Ho-Ho-Ho-Holiday (Office) Parties: Bah Humbug?

By Marie Hartwell-Walker, Ed.D.

It’s one of those little secrets. A majority of people either hate office holiday parties or simply don’t care about them. Yet year after year, people dress up for an evening of socializing with people with whom they have little in common except their workplace. Last year, an American Express survey showed that only about a third of company employees looked forward to these events and most people are neutral to negative about them. Research conducted by the British Greyhound Racing Board* this year found that 70 percent of British workers would just as soon avoid the whole thing.

It’s not that people don’t like to party. Most folks do. A party is a treat. A party is a time to relax and socialize and maybe dance the night away. A party is a bright spot that is fun to look forward to, fun to attend, fun to remember. So what’s the problem with office parties?

It’s that the office party is so often experienced as an artificial event. Although most workers like the idea of an evening out that is a gift from the company and most bosses like to show their appreciation for another year of good work, it may well be that the typical office party isn’t the best way to accomplish either goal.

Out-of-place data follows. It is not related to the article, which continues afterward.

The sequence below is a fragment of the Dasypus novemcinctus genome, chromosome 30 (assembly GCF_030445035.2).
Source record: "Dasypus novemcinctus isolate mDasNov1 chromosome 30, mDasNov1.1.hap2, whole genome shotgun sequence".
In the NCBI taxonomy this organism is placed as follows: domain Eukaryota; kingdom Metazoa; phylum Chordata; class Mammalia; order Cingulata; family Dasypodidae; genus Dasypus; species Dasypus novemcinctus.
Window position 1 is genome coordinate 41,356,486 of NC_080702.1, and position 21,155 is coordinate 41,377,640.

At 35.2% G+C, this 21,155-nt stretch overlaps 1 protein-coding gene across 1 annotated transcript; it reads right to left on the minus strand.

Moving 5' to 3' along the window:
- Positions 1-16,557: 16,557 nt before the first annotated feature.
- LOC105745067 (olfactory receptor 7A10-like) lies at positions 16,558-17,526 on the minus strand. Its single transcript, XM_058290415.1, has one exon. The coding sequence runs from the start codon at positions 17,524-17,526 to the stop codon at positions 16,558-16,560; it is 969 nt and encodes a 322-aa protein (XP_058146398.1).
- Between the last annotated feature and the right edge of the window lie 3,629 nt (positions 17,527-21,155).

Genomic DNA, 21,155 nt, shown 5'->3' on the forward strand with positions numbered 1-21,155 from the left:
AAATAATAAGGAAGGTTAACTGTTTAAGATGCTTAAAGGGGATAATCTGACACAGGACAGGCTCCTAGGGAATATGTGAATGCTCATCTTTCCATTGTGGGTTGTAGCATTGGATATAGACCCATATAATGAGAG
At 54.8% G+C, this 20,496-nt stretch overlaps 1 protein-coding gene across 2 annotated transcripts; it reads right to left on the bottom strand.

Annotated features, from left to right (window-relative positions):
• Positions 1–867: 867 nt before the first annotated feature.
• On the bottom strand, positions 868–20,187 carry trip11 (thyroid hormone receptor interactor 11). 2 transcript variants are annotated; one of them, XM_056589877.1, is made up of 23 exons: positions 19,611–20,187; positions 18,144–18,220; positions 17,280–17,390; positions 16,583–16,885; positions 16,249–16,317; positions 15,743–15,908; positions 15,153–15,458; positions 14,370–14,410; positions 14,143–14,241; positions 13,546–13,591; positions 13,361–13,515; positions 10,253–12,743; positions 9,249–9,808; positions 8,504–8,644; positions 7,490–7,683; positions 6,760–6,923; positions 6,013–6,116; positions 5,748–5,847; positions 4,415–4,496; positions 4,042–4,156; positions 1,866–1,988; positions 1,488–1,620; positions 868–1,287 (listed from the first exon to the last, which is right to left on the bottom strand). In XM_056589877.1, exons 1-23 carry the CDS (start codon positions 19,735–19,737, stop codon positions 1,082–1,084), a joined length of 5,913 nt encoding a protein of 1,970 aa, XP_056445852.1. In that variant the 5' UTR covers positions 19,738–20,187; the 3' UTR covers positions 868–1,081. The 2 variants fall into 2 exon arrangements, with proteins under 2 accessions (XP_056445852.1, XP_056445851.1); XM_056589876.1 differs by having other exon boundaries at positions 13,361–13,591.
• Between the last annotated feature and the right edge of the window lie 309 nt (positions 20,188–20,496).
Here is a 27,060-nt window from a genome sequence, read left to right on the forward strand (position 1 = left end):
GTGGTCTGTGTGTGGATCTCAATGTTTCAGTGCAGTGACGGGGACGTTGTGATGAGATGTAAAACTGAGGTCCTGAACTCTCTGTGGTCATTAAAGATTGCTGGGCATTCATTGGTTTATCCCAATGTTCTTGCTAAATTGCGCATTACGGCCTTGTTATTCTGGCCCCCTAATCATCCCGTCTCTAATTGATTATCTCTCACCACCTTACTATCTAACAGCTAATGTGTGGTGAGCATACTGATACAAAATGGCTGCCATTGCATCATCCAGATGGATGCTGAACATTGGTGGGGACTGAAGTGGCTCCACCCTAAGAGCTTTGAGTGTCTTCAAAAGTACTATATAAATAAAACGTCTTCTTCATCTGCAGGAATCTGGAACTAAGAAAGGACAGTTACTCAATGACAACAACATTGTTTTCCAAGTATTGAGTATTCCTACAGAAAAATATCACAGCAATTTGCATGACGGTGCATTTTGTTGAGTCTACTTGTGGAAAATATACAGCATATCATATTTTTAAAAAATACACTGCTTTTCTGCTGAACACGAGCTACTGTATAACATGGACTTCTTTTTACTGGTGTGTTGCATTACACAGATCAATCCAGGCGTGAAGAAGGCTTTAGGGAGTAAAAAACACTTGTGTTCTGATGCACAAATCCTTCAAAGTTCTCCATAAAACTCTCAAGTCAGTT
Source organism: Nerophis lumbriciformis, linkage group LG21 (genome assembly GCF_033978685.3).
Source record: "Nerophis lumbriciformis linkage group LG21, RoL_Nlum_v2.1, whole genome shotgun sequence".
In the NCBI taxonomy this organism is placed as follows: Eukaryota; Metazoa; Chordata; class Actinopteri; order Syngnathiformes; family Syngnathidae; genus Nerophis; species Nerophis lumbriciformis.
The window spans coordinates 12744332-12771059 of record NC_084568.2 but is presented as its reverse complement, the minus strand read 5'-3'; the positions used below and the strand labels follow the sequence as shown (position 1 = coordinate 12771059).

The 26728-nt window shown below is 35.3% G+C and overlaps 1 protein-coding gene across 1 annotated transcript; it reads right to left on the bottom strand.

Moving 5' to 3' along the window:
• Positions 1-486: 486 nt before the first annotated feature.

The issues are many: Declining the invitation feels impossible because it makes you look like you don’t care to spend down time with your co-workers – which may be the truth but it’s a truth most people don’t like to advertise. People who customarily only talk about work don’t know what else to talk about. People who rarely cross paths with management find it awkward to make small talk with the boss. People who are shy by nature or who have other priorities are often terribly nervous or terribly resentful. When alcohol is served, someone, maybe more than one someones, ends up the office embarrassment by revealing too much about themselves, hitting on someone who doesn’t welcome the attention, or saying things that in the light of day they wish they hadn’t.